Business

"The business of business is business" is a quote famously coined by economist Milton Friedman in 1970. Friedman's neo-liberal arguments against CR is built on economics and morality. They are well thought but ultimately, misconceived ideas. The corporation, according to him, is the private property of shareholders and the sole purpose of its existence is to maximise profits. Any notion of CR will undermine the free market – how can private individuals decide what social interest or social good is?

At one level, this claim holds true. A company that makes no profit is no good to anyone and fails the purpose of its inception. The win-win proposition is evocative. The corporation is said to be able to produce social and environmental dividends through its long-term pursuit of profit. Yet, the neo-liberals continue to ignore how corporations can cause social or environmental harm with little accountability and continue to operate in communities that are deeply divided by inequalities in wealth, health, knowledge and life-chances. The shareholder primacy has not produced a situation where everyone is better off. This is particularly stark in places like the UK and US, where the Anglo-American model of corporate governance have been so enthusiastically embraced. What the Friedman school of thought does not make clear is how the "trickle-down" to society is achieved.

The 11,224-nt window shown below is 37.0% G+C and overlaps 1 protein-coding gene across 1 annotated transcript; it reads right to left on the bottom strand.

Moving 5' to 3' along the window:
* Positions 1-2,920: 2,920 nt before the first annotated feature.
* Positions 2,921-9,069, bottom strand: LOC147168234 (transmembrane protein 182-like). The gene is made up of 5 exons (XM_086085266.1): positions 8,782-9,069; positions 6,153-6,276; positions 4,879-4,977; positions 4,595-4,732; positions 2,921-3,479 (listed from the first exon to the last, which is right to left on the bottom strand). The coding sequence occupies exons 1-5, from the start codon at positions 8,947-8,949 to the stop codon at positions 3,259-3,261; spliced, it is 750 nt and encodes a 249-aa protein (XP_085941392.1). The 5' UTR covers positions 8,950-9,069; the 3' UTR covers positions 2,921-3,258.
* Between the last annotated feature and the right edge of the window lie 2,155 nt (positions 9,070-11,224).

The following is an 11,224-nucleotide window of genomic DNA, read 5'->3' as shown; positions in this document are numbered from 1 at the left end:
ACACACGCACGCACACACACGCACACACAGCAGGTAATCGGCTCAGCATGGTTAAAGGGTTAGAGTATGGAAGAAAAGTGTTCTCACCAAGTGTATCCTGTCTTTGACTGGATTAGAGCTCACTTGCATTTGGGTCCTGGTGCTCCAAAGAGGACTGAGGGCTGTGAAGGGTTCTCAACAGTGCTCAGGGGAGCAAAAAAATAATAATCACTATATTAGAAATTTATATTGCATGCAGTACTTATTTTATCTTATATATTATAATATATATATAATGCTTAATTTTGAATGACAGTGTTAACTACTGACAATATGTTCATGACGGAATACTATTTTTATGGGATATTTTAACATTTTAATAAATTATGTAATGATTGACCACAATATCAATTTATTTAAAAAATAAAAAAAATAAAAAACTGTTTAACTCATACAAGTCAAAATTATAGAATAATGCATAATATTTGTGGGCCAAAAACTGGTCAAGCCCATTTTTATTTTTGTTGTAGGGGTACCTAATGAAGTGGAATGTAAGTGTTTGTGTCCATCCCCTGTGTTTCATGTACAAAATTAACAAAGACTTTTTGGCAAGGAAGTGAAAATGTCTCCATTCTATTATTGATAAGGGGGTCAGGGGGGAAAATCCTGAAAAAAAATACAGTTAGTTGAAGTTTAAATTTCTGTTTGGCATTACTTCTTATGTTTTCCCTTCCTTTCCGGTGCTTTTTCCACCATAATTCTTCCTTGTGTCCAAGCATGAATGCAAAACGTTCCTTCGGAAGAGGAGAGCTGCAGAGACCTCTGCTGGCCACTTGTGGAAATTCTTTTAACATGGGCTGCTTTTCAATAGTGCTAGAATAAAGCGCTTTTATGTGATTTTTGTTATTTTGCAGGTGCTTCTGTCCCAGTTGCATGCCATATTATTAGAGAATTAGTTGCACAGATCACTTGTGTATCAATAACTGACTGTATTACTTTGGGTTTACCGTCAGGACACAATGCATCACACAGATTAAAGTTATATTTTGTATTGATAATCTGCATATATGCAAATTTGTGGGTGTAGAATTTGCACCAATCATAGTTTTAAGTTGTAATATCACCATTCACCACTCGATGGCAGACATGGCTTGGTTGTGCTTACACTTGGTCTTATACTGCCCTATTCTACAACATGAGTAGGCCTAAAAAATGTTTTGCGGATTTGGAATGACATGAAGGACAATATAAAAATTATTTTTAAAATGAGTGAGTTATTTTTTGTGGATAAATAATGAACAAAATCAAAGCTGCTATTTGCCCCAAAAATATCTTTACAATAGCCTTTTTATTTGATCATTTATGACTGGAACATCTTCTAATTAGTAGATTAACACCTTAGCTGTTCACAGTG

Context

Companies in Asia have long realised that the basic ecosystem, that is cheap today, will be expensive tomorrow. CR is not the burden on bottom lines that most business tend to believe. In fact, it is becoming a touchstone for innovation. It can provide a competitive advantage in terms of products, technologies and processes. There is a linkage between geopolitical globalisation, connectivity, inclusive growth and profitability that Asian companies are coming to realise.

Indeed, the quest for CR has already transformed the competitive landscape in Asia. Industries at the start of the supply chain are paying more to harvest, extract and get access to primary products. All sectors will have to pay more to dispose waste. In many parts of Asia, water is already scarce and expensive. The natural buffers which reduce risks of flooding and other disasters will need to be replaced. These costs will be passed downstream and transform the operating context of business.